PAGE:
Kryssie likes her contemporary heroes ex-military and dominant. Her heroines are kick-ass females who can hold their own against whatever life - or Kryssie - throws at them.
Kryssie's pet hates are unhappy endings, and a series that end on a cliffhanger.
Her books are all stand alone even when part of series. Plot always comes before sex, but when her heroines and heroes get together, the sex is explosive and explicit. One review called it downright sensual.
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About the Book
Abigail Montgomery, a small-town schoolteacher with zero self-confidence, longs for the loving family she never had.
Each month she attends a masked BDSM club, but her next visit will be her last. If she doesn’t marry within the next year, her military brother won’t inherit Montgomery Hall. Desperate, she advertises for a husband.
Jared Armstrong, a former Marine sharpshooter and occasional Dom, needs $125,000 to get his family out of a hole. His solution - to marry Abigail Montgomery for her money. His only regret is his wife won’t accept his spanking lifestyle.
Soon, Abigail dreams of making their marriage real, but she promised Jared a divorce two-years after their wedding. Can they share some Christmas magic as their relationship faces extortion threats, a kidnapping, and an attempted murder? Or will Jared walk away and break her heart?
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Keep reading for a guest post by the author:
From Zero to Superhero – Well…US Marine
Run at over six miles per hour for twenty-eight minutes? You have to be kidding me.
How about 50 or more crunchies in less than 2 minutes? I’d be laid on the floor crying.
Marines need to be strong, tough, and smart. Above I’ve talked about minimum standards. To achieve a top score, a candidate must manage a 3 mile run in 18 minutes, perform 100 crunchies in 2 minutes, and do 20 pull-ups.
That means running at 10 mph for eighteen minutes.
Just getting through that lot would kill me.
Training starts as soon as the recruit gets on the bus to the base. A drill instructor acquaints them with Military law and tells them they are now subject to it. Once they disembark, they line up on yellow footsteps painted on the floor. Here, they learn to stand to attention and have their uniforms issued. Next step, military haircut.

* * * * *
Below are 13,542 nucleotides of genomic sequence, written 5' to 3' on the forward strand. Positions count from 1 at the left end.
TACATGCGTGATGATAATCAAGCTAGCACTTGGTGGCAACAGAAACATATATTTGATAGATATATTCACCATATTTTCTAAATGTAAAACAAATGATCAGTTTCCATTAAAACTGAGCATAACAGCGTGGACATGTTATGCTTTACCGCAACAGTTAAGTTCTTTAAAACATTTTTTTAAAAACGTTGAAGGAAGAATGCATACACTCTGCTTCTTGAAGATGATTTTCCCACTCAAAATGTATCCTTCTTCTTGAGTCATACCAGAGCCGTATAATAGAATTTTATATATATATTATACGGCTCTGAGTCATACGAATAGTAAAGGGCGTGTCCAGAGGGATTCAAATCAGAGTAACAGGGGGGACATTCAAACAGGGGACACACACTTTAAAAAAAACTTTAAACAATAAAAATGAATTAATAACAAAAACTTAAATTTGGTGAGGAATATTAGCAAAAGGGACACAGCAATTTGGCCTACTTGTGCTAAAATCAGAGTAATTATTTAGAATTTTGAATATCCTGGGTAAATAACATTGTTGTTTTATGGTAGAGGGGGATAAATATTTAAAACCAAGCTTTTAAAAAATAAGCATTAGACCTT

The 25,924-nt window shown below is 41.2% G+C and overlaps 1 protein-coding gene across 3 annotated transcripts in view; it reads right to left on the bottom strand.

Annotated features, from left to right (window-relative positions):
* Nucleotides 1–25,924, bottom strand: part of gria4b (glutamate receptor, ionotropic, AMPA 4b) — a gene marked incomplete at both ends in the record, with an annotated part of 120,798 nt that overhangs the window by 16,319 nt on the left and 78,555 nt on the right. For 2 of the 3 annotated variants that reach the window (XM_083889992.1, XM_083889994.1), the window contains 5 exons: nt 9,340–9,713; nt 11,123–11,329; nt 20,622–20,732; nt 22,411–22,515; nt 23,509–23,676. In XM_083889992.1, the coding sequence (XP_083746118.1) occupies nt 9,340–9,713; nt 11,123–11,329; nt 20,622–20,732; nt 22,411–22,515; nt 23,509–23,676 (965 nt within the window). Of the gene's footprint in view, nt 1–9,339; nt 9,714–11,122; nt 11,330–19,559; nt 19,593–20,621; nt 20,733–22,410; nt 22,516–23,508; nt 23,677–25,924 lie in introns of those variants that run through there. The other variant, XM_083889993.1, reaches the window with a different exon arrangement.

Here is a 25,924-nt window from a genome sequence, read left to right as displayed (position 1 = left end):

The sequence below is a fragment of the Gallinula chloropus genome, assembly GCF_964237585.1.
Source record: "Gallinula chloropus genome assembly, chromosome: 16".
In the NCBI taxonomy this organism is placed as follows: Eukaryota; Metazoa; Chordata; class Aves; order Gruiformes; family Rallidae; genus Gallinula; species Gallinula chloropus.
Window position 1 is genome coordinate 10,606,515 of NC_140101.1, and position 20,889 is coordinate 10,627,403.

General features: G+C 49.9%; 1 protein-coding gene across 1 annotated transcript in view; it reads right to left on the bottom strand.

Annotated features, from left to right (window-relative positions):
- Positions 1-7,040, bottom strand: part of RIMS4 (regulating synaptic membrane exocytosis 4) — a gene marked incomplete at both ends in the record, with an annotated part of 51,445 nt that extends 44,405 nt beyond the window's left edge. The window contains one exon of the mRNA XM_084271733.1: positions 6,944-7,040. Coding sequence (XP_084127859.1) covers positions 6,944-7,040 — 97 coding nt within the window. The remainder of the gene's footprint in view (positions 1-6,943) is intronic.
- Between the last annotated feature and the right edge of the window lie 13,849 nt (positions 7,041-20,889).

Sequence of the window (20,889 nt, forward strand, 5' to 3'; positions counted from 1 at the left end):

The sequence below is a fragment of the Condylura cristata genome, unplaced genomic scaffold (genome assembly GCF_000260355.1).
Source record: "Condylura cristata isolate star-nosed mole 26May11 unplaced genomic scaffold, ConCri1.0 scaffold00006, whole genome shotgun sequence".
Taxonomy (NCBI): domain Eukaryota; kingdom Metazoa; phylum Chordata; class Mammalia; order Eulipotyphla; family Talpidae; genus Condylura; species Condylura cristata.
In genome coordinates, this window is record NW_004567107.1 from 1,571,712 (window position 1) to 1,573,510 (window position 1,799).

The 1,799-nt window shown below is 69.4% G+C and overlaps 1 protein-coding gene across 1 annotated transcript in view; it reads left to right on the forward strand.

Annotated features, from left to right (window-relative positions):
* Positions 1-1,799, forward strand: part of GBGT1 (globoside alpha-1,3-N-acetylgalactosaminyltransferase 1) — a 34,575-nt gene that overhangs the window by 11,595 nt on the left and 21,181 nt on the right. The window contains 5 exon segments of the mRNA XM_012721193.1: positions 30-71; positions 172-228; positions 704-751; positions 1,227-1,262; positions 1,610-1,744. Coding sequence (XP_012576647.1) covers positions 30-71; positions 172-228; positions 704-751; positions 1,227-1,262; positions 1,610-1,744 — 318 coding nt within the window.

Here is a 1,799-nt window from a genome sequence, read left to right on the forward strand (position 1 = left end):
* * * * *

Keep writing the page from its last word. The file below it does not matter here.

To pass, a male recruit must complete at least three pull-ups, 45 crunchies in two minutes, and run 1.5 miles (2.4 km) in 13:30 minutes or less. The female recruits must hold a “flexed arm hang” (hanging on a bar with their arms bent) for at least 12 seconds, complete 45 crunchies in two minutes, and run 1.5 miles in 14 minutes and 30 seconds or less.
All without sleep. I’d be a wreck.
The training only intensifies from there, with drill instructors constantly harassing the recruits to ensure they can cope with battlefield stress.
The recruits learn about teamwork, weapons, and fighting. One of the worst things a drill sergeant can yell at them is that they should have joined the navy instead.
Twelve weeks later, if you can meet the physical and mental challenges, you’re ready for the passing out parade. Only, for a Marine, it’s a passing out run past their families while shouting out Marine Cadences. They circle the base and assemble on a parade ground.
Once the ceremony is complete, the Marines are granted on-base leave to show their families around. After one last march the following morning, the recruit gets ten days leave.
I’d need ten years to recover from this.
If the recruit survives all this, he’ll get yet more training before he’s assigned to a platoon.
No wonder the Marines claim theirs is the toughest service to enter.